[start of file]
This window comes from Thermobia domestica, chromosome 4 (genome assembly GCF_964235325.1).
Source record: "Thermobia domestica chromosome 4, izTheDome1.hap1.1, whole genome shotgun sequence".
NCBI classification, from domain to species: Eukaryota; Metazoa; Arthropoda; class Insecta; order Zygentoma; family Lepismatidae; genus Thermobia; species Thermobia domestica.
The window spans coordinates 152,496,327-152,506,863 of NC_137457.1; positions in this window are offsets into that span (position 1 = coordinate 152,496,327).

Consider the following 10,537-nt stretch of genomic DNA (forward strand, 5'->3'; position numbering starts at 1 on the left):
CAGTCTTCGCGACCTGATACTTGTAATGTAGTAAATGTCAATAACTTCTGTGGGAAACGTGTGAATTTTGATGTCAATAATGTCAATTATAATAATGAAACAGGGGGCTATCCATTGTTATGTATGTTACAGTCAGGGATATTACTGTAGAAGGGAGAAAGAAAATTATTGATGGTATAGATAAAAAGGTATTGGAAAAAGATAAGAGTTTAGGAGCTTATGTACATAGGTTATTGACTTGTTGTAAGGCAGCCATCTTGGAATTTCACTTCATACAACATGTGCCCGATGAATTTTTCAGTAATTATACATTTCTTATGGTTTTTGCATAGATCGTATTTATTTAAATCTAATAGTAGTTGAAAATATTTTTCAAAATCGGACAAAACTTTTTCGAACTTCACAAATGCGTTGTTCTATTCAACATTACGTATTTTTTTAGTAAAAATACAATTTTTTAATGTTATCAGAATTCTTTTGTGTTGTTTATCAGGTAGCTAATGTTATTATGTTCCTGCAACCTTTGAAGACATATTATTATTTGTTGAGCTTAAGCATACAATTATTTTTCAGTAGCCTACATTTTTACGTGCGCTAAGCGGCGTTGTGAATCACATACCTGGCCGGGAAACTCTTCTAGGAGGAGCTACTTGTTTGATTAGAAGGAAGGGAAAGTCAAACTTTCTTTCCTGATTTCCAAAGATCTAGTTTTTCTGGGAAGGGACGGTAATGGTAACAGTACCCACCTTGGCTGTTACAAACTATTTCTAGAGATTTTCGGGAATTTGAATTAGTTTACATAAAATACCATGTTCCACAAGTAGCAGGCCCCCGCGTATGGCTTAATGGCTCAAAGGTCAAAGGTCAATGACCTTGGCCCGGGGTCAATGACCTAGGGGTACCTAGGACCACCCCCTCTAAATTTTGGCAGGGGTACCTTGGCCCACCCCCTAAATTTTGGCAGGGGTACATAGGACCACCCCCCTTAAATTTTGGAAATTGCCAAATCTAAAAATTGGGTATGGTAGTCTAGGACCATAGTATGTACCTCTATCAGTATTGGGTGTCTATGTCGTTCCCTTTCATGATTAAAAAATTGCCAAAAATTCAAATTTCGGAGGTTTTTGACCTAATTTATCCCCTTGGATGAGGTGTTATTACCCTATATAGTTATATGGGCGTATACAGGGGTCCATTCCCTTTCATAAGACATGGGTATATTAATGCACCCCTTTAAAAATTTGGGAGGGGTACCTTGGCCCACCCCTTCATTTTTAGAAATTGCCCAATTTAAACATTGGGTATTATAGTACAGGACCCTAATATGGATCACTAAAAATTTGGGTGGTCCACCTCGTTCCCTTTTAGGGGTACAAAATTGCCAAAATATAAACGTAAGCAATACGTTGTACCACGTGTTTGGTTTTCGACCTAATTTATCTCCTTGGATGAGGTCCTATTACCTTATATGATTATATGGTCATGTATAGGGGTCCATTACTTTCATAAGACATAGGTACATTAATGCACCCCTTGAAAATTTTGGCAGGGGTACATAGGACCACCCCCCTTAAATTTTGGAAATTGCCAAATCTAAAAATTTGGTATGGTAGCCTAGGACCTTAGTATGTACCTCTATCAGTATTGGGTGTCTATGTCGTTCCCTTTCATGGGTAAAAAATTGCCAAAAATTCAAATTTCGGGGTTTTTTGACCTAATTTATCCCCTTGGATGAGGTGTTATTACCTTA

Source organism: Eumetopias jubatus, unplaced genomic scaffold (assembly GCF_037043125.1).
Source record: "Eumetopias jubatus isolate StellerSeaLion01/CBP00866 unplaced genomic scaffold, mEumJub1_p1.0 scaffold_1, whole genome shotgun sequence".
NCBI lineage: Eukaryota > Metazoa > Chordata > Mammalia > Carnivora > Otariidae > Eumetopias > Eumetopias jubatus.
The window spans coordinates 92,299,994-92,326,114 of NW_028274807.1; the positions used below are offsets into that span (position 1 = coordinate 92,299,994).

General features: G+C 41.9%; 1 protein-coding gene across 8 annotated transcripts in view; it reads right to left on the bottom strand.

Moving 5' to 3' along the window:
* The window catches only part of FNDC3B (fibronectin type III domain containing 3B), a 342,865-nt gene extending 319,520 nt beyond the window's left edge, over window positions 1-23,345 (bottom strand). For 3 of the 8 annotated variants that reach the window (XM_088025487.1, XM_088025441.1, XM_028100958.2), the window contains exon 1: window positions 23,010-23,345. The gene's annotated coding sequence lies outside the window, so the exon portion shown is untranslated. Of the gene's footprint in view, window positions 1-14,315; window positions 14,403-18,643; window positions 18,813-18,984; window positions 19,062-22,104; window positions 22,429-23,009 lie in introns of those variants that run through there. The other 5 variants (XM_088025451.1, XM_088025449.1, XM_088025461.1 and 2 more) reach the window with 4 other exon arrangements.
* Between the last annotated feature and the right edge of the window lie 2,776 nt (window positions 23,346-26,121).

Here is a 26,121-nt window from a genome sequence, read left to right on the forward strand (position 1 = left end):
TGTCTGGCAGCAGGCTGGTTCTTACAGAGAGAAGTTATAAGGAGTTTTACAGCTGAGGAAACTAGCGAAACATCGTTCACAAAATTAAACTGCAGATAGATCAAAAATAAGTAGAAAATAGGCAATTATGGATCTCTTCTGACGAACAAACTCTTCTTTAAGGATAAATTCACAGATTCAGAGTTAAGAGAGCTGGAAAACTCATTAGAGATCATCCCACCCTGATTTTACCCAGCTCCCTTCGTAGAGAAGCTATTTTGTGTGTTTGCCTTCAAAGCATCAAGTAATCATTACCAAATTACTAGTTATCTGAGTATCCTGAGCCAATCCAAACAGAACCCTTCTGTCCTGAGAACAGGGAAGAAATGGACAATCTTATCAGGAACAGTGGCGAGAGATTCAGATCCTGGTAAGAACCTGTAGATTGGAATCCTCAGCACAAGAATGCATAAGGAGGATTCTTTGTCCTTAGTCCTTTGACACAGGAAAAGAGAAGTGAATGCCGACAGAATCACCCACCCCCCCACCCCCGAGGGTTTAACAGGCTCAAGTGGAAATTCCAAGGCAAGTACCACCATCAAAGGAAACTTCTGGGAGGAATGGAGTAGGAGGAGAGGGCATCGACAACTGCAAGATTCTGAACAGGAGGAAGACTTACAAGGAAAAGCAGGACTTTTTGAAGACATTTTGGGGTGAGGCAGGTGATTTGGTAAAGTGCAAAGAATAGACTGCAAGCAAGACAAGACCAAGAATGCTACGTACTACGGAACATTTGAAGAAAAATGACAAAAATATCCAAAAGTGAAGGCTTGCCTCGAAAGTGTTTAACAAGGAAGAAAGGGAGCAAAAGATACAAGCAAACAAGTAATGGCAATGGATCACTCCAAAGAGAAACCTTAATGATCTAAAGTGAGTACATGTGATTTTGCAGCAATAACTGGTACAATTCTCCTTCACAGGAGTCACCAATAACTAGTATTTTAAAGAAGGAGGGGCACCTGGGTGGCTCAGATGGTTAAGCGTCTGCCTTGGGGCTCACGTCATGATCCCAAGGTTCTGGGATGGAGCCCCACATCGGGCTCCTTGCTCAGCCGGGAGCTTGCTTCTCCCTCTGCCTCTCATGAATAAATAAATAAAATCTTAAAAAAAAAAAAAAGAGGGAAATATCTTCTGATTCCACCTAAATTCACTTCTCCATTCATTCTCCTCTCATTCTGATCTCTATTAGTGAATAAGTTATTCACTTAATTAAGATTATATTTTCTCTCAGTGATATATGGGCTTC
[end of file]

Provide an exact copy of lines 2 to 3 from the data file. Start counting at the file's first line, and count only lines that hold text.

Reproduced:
Source record: "Thermobia domestica chromosome 4, izTheDome1.hap1.1, whole genome shotgun sequence".
NCBI classification, from domain to species: Eukaryota; Metazoa; Arthropoda; class Insecta; order Zygentoma; family Lepismatidae; genus Thermobia; species Thermobia domestica.